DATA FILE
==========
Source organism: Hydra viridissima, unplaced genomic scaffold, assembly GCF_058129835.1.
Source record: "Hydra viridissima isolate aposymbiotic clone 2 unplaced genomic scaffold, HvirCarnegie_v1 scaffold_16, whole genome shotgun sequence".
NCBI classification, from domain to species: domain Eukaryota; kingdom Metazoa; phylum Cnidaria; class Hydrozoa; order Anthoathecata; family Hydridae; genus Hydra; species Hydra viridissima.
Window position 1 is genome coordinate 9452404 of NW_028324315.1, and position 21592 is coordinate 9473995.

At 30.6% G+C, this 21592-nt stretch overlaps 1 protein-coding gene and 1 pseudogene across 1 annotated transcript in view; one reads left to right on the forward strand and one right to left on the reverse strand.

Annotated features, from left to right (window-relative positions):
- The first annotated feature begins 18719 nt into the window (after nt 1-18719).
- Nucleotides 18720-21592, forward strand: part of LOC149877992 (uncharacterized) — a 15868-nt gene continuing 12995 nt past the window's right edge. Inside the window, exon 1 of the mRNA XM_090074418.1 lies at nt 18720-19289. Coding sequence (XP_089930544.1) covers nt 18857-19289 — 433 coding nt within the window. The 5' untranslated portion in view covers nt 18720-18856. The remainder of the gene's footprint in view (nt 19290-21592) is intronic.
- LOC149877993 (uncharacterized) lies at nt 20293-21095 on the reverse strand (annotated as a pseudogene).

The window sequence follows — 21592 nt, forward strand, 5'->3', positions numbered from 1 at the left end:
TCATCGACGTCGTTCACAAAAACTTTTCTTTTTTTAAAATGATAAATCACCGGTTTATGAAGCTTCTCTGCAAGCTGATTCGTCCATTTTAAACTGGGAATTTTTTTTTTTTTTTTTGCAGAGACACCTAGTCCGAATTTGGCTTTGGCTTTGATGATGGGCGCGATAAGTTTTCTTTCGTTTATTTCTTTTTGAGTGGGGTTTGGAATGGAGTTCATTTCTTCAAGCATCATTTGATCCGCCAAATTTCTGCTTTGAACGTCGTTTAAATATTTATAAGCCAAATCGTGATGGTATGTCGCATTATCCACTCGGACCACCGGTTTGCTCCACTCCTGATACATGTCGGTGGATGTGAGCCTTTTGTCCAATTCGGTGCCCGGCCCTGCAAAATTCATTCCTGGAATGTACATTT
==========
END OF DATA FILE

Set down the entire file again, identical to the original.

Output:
Source organism: Hydra viridissima, unplaced genomic scaffold, assembly GCF_058129835.1.
Source record: "Hydra viridissima isolate aposymbiotic clone 2 unplaced genomic scaffold, HvirCarnegie_v1 scaffold_16, whole genome shotgun sequence".
NCBI classification, from domain to species: domain Eukaryota; kingdom Metazoa; phylum Cnidaria; class Hydrozoa; order Anthoathecata; family Hydridae; genus Hydra; species Hydra viridissima.
Window position 1 is genome coordinate 9452404 of NW_028324315.1, and position 21592 is coordinate 9473995.

At 30.6% G+C, this 21592-nt stretch overlaps 1 protein-coding gene and 1 pseudogene across 1 annotated transcript in view; one reads left to right on the forward strand and one right to left on the reverse strand.

Annotated features, from left to right (window-relative positions):
- The first annotated feature begins 18719 nt into the window (after nt 1-18719).
- Nucleotides 18720-21592, forward strand: part of LOC149877992 (uncharacterized) — a 15868-nt gene continuing 12995 nt past the window's right edge. Inside the window, exon 1 of the mRNA XM_090074418.1 lies at nt 18720-19289. Coding sequence (XP_089930544.1) covers nt 18857-19289 — 433 coding nt within the window. The 5' untranslated portion in view covers nt 18720-18856. The remainder of the gene's footprint in view (nt 19290-21592) is intronic.
- LOC149877993 (uncharacterized) lies at nt 20293-21095 on the reverse strand (annotated as a pseudogene).

The window sequence follows — 21592 nt, forward strand, 5'->3', positions numbered from 1 at the left end:
TCATCGACGTCGTTCACAAAAACTTTTCTTTTTTTAAAATGATAAATCACCGGTTTATGAAGCTTCTCTGCAAGCTGATTCGTCCATTTTAAACTGGGAATTTTTTTTTTTTTTTTTGCAGAGACACCTAGTCCGAATTTGGCTTTGGCTTTGATGATGGGCGCGATAAGTTTTCTTTCGTTTATTTCTTTTTGAGTGGGGTTTGGAATGGAGTTCATTTCTTCAAGCATCATTTGATCCGCCAAATTTCTGCTTTGAACGTCGTTTAAATATTTATAAGCCAAATCGTGATGGTATGTCGCATTATCCACTCGGACCACCGGTTTGCTCCACTCCTGATACATGTCGGTGGATGTGAGCCTTTTGTCCAATTCGGTGCCCGGCCCTGCAAAATTCATTCCTGGAATGTACATTT